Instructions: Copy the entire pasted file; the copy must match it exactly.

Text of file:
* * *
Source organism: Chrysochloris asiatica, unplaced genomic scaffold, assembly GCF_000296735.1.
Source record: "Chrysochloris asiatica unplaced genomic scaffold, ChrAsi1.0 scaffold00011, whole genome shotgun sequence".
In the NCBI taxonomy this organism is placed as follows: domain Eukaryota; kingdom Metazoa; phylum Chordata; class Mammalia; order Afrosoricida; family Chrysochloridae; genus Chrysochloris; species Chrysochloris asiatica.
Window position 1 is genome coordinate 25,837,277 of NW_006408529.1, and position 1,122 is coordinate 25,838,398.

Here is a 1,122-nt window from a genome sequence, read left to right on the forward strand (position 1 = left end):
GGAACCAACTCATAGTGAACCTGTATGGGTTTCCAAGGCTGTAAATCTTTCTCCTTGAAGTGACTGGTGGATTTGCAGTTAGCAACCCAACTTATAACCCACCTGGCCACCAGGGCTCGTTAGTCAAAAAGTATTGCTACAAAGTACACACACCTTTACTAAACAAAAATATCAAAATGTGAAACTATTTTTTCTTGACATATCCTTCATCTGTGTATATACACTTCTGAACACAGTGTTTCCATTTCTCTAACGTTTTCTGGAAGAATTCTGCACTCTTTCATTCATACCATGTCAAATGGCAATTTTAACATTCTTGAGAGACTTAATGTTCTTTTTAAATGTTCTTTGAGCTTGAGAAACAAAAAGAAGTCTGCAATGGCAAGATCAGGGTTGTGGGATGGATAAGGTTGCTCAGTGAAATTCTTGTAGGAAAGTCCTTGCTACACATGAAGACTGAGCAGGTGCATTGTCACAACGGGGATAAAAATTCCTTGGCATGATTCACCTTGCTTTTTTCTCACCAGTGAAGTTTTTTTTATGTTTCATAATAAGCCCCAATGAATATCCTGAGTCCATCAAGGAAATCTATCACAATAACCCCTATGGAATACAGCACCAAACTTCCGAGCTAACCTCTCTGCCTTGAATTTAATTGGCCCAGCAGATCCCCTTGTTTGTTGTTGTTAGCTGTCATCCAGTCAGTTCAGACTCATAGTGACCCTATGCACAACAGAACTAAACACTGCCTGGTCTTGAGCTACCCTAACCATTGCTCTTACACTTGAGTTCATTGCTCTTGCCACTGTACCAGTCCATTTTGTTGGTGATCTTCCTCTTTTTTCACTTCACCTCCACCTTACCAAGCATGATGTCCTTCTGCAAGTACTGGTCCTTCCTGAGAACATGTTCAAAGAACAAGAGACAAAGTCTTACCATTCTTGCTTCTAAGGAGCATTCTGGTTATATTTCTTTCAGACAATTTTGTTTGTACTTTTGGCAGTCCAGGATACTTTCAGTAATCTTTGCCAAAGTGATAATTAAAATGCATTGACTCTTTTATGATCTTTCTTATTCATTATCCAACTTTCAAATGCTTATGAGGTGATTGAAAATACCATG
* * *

Source organism: Chrysochloris asiatica, unplaced genomic scaffold, assembly GCF_000296735.1.
Source record: "Chrysochloris asiatica unplaced genomic scaffold, ChrAsi1.0 scaffold00011, whole genome shotgun sequence".
In the NCBI taxonomy this organism is placed as follows: domain Eukaryota; kingdom Metazoa; phylum Chordata; class Mammalia; order Afrosoricida; family Chrysochloridae; genus Chrysochloris; species Chrysochloris asiatica.
Window position 1 is genome coordinate 25,837,277 of NW_006408529.1, and position 1,122 is coordinate 25,838,398.

Here is a 1,122-nt window from a genome sequence, read left to right on the forward strand (position 1 = left end):
GGAACCAACTCATAGTGAACCTGTATGGGTTTCCAAGGCTGTAAATCTTTCTCCTTGAAGTGACTGGTGGATTTGCAGTTAGCAACCCAACTTATAACCCACCTGGCCACCAGGGCTCGTTAGTCAAAAAGTATTGCTACAAAGTACACACACCTTTACTAAACAAAAATATCAAAATGTGAAACTATTTTTTCTTGACATATCCTTCATCTGTGTATATACACTTCTGAACACAGTGTTTCCATTTCTCTAACGTTTTCTGGAAGAATTCTGCACTCTTTCATTCATACCATGTCAAATGGCAATTTTAACATTCTTGAGAGACTTAATGTTCTTTTTAAATGTTCTTTGAGCTTGAGAAACAAAAAGAAGTCTGCAATGGCAAGATCAGGGTTGTGGGATGGATAAGGTTGCTCAGTGAAATTCTTGTAGGAAAGTCCTTGCTACACATGAAGACTGAGCAGGTGCATTGTCACAACGGGGATAAAAATTCCTTGGCATGATTCACCTTGCTTTTTTCTCACCAGTGAAGTTTTTTTTATGTTTCATAATAAGCCCCAATGAATATCCTGAGTCCATCAAGGAAATCTATCACAATAACCCCTATGGAATACAGCACCAAACTTCCGAGCTAACCTCTCTGCCTTGAATTTAATTGGCCCAGCAGATCCCCTTGTTTGTTGTTGTTAGCTGTCATCCAGTCAGTTCAGACTCATAGTGACCCTATGCACAACAGAACTAAACACTGCCTGGTCTTGAGCTACCCTAACCATTGCTCTTACACTTGAGTTCATTGCTCTTGCCACTGTACCAGTCCATTTTGTTGGTGATCTTCCTCTTTTTTCACTTCACCTCCACCTTACCAAGCATGATGTCCTTCTGCAAGTACTGGTCCTTCCTGAGAACATGTTCAAAGAACAAGAGACAAAGTCTTACCATTCTTGCTTCTAAGGAGCATTCTGGTTATATTTCTTTCAGACAATTTTGTTTGTACTTTTGGCAGTCCAGGATACTTTCAGTAATCTTTGCCAAAGTGATAATTAAAATGCATTGACTCTTTTATGATCTTTCTTATTCATTATCCAACTTTCAAATGCTTATGAGGTGATTGAAAATACCATG